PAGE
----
Film Gate - flattening with minimum friction


Through which all film must pass!

The gate is terrible in the original Kinograph. Looking ahead, there are some basic factors to keep in mind:

  • minimize friction
  • keep warped film flat
  • interchangeable design for 35, 16mm
  • material choice (metal, plastic, wood)

I’ve actually seen a gate with wooden rails in a Russian projector so it’s not totally crazy to mention it here. It does well with heat, and balsa (or similar) has low friction coefficient. I’m just saying it’s an option. Maybe not the best, but an option nonetheless.

Here are some shots of gates that exist in the real world:

Flickr album of existing gates.

Common design elements are:

  • guides for lateral (side-to-side) movement
  • raised edges where sprocket holes and film edges touch the surface
  • pressure plate on opposing side to gate to keep film flat

Ideally, we would come up with a design that is easy to swap out. The Scanity has a good-looking system (never tried using it), and the Retroscan looks like it has a smaller version of the same thing. A single piece is swapped out in both cases. I’d like to avoid needing to keep track of more than one part and using more than one tool.

What about a wet gate as a solution for gently flattening and maximize quality and avoid scanning the scratches?

First of all, always wondering me if there’s a possibility to modify a Nikon Coolscan 4000ED’s Firmware for taking 16mm and 35mm film (modifying the gate for 16mm film too), and then the possibility to modify the wet mount system given, for example, from

Now i’m following the kinograph project because i don’t have no knowledge to hacking firmware, but i’m wondering, in my ignorance, if a wet mount system could help flattening and avoid scratches on old and very used films. The key is a system who cleans the film after the scan/photograph section.

Arriscan uses a wet gate, for example. (

I have built a few wetgate systems, and in all honesty you can get almost identical results using filmguard, and scanning the film before the filmguard dries out. This negates the need for a complex wetgate mechanism, and also protects the film against damage feeding through the scanning mechanism.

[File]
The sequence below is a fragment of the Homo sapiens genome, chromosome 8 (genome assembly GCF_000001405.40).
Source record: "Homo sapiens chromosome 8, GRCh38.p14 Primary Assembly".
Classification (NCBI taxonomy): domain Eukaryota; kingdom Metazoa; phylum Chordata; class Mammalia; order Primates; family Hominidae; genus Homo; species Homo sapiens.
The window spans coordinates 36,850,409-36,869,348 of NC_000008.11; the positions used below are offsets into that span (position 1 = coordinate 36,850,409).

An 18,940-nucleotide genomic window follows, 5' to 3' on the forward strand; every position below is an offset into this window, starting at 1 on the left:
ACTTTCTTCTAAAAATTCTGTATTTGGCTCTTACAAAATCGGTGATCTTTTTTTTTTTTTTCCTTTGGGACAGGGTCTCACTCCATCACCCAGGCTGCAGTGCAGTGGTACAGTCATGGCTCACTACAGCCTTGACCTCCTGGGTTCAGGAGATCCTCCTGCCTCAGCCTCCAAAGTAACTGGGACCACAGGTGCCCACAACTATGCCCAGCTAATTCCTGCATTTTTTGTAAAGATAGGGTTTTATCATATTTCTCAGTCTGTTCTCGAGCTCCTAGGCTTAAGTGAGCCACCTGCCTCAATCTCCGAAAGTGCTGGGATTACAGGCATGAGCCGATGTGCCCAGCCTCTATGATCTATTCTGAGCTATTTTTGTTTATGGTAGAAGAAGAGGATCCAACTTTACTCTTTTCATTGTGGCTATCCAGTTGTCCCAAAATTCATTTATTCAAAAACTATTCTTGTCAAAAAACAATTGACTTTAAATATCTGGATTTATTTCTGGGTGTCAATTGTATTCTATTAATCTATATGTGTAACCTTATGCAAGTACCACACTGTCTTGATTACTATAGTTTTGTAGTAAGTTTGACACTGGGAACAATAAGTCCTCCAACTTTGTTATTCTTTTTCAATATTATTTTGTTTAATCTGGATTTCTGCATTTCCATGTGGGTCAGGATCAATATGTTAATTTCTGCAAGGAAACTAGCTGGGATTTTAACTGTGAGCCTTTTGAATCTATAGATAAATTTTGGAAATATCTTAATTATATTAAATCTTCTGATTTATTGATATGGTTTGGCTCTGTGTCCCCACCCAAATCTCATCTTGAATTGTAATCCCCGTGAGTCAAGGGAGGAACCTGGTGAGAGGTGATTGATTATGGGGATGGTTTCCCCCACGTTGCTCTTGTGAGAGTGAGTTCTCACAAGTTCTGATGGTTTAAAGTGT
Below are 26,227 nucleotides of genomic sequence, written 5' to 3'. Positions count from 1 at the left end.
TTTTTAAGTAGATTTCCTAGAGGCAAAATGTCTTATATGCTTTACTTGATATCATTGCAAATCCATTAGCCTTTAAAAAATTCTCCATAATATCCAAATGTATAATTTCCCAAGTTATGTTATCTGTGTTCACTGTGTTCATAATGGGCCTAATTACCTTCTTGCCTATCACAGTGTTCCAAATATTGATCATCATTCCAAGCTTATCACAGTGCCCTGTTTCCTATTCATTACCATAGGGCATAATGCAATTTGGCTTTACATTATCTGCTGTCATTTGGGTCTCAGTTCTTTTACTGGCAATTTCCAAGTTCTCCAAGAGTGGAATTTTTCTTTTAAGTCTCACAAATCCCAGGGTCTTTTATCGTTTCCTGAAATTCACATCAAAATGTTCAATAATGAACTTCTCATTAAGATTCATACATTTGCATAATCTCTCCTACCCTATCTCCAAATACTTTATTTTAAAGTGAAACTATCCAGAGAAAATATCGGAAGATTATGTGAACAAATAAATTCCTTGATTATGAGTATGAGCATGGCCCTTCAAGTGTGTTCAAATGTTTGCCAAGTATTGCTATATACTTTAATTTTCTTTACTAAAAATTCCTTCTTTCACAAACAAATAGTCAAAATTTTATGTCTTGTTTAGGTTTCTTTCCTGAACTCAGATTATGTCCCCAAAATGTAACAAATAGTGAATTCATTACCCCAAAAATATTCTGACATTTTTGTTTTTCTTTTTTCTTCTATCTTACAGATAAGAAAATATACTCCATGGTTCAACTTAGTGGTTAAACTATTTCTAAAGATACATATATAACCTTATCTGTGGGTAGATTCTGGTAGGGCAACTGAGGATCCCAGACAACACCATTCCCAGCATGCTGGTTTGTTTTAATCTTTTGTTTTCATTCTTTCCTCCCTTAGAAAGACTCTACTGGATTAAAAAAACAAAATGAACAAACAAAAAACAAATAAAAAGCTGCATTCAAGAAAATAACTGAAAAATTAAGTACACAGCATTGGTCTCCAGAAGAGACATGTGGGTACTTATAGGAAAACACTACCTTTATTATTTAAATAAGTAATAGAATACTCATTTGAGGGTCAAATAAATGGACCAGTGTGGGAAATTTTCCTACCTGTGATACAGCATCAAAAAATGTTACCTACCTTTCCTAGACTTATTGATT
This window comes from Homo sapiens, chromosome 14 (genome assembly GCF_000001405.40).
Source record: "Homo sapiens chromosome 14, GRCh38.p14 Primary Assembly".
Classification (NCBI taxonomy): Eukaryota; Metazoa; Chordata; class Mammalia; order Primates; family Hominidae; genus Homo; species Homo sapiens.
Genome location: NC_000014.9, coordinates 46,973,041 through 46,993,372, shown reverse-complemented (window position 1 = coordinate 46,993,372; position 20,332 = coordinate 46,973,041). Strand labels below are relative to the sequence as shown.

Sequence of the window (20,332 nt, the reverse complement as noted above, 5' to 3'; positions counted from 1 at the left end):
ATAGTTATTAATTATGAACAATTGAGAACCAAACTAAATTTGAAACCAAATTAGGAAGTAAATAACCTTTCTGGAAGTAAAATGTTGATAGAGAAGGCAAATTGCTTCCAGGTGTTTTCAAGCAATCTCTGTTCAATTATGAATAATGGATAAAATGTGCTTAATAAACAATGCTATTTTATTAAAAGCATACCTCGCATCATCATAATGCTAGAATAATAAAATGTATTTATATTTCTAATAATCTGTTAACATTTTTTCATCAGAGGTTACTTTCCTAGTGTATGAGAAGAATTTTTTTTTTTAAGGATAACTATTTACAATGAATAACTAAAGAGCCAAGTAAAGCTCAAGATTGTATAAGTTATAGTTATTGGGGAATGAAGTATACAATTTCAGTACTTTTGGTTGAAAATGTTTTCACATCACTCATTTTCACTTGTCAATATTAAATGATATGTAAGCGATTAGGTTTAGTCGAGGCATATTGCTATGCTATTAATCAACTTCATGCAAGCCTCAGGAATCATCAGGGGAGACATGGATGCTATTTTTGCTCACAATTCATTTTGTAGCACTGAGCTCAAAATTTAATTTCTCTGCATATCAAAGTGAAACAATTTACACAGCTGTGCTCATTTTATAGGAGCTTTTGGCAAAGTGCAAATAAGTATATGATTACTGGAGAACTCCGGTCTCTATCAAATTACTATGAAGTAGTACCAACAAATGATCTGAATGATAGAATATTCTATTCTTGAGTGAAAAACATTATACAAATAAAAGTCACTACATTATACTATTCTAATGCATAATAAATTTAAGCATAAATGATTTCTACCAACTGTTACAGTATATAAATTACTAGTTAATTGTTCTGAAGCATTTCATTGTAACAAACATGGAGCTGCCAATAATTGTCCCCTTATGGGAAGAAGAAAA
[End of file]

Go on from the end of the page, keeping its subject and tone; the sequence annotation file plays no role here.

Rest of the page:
As for flattening, we are referring to stopping the film from warping across the exposure area of the plate, wetgate doesn’t help with that any more than any other clamping system really.

I’ve read a lot about FilmGuard but haven’t found out where one can actually purchase any :stuck_out_tongue:

Also helpful would be how to build a film guard applicator as an alternative to the very expensive commercial one. Maybe a 3D printer project?

It is easy enough to apply manually, you just spray it onto a pad and run the film between a pair of rewinds, holding the pad in the middle.

@Peter I’ve also heard good things about Filmguard. It might be an interesting add-on piece that could be attached at any point in the film path before the gate. Applicators could probably be made relatively simply but I’m totally guessing.

@MikeThibault I came across a post on the AMIA list (which I never check and should start) that had a link to where you could buy Filmguard. It was also pretty informative regarding cleaning film in general. I’ll post that below. Here’s the link to Filmguard from that post, which also shows the mechanism mentioned by @Peter.

@juanjullian I’m curious to see the wetgate system you menionted from “” I tried going to that site but there is nothing there. Is there a typo in your link? Thanks for starting the conversation!

Here’s that AMIA post by Leo Enticknap:

You essentially have three options: hand cleaning on a bench between two rewind heads, an automated arrangement using dry web media cleaners and/or PTRs, and ultrasonic film cleaning machine.